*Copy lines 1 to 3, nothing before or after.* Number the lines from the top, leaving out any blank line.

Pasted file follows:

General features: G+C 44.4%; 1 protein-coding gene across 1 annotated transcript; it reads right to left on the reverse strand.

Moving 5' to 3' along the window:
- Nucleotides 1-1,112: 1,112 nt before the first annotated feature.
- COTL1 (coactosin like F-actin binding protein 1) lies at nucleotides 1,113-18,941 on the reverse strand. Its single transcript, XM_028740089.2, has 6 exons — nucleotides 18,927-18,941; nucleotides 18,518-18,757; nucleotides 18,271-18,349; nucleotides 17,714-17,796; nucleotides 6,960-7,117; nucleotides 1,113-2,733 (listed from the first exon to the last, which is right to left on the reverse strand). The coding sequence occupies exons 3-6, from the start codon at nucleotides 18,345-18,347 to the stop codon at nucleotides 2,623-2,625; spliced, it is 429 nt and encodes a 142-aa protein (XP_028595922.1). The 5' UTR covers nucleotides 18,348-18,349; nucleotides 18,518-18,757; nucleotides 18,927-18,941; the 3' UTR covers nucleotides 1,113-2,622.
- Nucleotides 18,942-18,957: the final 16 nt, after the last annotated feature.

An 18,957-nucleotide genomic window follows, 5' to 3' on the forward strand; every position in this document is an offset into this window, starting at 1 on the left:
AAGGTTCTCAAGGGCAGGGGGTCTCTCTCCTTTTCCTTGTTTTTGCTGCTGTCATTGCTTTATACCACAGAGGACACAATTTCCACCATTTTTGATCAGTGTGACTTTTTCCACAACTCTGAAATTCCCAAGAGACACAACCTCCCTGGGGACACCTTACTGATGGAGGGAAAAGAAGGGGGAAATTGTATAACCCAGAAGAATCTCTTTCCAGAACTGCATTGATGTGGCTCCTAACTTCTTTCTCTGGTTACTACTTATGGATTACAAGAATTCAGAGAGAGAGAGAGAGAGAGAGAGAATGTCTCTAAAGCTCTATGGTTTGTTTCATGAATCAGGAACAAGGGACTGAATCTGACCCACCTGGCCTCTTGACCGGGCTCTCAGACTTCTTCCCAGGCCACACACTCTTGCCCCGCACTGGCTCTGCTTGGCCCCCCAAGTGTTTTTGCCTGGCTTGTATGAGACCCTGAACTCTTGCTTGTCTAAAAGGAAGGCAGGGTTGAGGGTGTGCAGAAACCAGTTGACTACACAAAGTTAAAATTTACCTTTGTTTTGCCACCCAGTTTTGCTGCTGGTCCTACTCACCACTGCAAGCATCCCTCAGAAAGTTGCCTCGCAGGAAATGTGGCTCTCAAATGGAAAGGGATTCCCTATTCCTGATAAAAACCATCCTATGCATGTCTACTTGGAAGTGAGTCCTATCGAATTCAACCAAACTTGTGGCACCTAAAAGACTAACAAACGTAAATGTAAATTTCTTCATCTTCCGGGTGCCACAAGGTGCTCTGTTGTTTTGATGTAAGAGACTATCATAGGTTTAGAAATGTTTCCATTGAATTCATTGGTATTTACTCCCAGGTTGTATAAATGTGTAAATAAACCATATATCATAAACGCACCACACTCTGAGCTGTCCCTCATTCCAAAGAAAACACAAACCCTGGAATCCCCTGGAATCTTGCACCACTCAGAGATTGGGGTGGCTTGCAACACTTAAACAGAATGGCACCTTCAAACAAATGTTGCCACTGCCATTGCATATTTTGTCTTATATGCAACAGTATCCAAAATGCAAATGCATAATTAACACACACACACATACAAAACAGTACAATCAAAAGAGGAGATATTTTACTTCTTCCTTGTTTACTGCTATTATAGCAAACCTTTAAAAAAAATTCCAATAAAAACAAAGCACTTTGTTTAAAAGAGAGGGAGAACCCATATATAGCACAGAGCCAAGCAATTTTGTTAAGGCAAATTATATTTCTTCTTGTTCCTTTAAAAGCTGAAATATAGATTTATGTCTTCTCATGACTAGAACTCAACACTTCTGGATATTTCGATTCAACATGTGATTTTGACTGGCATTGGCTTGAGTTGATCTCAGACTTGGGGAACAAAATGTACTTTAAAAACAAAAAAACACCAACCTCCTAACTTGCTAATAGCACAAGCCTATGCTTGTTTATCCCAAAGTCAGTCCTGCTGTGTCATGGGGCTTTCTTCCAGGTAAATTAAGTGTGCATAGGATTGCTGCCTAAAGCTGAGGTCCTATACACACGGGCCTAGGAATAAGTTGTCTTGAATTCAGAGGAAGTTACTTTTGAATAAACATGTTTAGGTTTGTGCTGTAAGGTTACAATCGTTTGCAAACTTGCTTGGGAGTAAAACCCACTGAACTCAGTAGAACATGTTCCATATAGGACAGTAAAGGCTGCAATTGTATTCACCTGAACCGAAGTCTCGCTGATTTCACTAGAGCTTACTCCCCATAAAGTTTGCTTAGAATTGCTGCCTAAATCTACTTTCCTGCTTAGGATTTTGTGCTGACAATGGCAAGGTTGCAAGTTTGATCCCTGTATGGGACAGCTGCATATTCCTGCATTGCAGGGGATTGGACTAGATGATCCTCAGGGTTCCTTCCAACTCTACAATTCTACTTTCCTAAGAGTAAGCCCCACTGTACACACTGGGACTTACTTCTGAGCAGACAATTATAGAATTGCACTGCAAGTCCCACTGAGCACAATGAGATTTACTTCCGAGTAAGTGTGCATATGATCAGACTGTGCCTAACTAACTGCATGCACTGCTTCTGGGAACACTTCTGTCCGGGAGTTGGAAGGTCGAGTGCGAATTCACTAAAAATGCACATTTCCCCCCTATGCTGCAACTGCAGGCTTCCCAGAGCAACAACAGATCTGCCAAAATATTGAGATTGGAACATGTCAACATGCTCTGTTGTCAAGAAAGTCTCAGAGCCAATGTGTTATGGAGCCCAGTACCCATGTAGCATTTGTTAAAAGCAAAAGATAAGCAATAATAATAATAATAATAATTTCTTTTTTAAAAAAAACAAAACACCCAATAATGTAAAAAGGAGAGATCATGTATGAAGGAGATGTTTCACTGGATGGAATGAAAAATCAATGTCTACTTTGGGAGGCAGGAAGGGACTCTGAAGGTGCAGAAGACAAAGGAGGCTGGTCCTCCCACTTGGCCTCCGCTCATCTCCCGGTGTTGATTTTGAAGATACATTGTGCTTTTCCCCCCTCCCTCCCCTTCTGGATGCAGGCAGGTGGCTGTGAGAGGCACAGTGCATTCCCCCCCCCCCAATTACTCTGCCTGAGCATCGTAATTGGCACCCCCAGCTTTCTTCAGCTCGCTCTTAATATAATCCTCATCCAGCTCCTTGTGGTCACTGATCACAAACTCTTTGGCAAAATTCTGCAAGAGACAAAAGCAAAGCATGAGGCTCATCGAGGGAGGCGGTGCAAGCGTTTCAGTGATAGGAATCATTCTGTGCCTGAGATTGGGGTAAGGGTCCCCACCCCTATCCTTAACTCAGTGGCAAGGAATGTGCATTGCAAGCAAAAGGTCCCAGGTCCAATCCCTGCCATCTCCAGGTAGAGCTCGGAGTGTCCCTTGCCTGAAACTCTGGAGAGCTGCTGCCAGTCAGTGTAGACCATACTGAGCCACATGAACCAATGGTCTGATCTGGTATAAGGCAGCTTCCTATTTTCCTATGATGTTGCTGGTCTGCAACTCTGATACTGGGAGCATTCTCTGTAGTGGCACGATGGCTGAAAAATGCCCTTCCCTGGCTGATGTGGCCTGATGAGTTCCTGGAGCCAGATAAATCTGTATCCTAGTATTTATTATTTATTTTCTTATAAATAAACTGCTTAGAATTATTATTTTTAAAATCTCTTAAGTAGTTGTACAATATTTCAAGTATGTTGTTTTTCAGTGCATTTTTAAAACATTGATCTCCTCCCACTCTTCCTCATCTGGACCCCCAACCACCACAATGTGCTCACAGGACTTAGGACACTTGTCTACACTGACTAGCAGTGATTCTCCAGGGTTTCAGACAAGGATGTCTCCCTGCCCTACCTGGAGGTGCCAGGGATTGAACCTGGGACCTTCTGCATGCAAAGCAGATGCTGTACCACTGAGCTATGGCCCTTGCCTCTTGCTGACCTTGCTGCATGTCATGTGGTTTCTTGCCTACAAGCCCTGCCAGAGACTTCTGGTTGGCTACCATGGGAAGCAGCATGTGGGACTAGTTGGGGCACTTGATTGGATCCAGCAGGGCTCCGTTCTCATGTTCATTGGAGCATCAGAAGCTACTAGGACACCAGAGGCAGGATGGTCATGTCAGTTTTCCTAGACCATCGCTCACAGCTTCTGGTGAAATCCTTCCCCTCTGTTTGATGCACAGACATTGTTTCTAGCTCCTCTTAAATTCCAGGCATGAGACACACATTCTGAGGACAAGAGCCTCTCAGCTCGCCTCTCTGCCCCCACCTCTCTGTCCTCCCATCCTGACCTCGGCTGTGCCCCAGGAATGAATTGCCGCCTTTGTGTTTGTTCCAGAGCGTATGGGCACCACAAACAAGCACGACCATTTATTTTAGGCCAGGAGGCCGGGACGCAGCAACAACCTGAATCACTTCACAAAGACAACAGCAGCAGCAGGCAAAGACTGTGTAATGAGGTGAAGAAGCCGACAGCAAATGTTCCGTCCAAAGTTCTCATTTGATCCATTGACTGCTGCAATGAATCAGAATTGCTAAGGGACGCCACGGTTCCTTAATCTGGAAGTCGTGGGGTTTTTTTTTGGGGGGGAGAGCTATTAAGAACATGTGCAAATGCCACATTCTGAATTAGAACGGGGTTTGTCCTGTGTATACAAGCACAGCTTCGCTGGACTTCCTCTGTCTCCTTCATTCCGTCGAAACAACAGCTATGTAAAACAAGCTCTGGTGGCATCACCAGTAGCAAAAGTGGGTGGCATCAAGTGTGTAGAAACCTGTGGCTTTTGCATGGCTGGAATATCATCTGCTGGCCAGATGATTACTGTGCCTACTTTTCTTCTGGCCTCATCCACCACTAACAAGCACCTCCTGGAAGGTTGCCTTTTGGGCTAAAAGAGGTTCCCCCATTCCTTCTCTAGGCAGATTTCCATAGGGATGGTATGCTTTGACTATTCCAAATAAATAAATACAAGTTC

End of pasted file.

General features: G+C 44.4%; 1 protein-coding gene across 1 annotated transcript; it reads right to left on the reverse strand.

Moving 5' to 3' along the window:
- Nucleotides 1-1,112: 1,112 nt before the first annotated feature.